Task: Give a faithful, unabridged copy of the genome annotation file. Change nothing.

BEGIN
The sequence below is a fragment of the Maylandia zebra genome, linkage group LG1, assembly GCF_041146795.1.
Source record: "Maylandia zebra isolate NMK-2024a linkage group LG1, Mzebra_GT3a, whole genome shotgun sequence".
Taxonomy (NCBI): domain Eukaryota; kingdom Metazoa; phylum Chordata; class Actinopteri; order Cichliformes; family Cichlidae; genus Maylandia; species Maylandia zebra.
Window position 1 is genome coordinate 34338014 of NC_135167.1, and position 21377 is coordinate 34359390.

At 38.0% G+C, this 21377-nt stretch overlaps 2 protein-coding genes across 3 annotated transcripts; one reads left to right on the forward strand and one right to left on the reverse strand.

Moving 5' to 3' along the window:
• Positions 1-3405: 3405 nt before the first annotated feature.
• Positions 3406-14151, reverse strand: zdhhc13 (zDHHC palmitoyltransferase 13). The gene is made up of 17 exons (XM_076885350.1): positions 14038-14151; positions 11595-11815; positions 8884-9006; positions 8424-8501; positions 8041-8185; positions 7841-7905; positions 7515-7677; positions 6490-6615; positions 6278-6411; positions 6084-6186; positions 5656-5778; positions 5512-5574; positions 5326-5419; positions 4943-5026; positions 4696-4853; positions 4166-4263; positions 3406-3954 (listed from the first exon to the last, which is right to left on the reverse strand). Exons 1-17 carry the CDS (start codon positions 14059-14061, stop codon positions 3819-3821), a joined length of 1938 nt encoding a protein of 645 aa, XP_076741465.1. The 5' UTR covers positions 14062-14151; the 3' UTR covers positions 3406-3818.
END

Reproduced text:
The sequence below is a fragment of the Maylandia zebra genome, linkage group LG1, assembly GCF_041146795.1.
Source record: "Maylandia zebra isolate NMK-2024a linkage group LG1, Mzebra_GT3a, whole genome shotgun sequence".
Taxonomy (NCBI): domain Eukaryota; kingdom Metazoa; phylum Chordata; class Actinopteri; order Cichliformes; family Cichlidae; genus Maylandia; species Maylandia zebra.
Window position 1 is genome coordinate 34338014 of NC_135167.1, and position 21377 is coordinate 34359390.

At 38.0% G+C, this 21377-nt stretch overlaps 2 protein-coding genes across 3 annotated transcripts; one reads left to right on the forward strand and one right to left on the reverse strand.

Moving 5' to 3' along the window:
• Positions 1-3405: 3405 nt before the first annotated feature.
• Positions 3406-14151, reverse strand: zdhhc13 (zDHHC palmitoyltransferase 13). The gene is made up of 17 exons (XM_076885350.1): positions 14038-14151; positions 11595-11815; positions 8884-9006; positions 8424-8501; positions 8041-8185; positions 7841-7905; positions 7515-7677; positions 6490-6615; positions 6278-6411; positions 6084-6186; positions 5656-5778; positions 5512-5574; positions 5326-5419; positions 4943-5026; positions 4696-4853; positions 4166-4263; positions 3406-3954 (listed from the first exon to the last, which is right to left on the reverse strand). Exons 1-17 carry the CDS (start codon positions 14059-14061, stop codon positions 3819-3821), a joined length of 1938 nt encoding a protein of 645 aa, XP_076741465.1. The 5' UTR covers positions 14062-14151; the 3' UTR covers positions 3406-3818.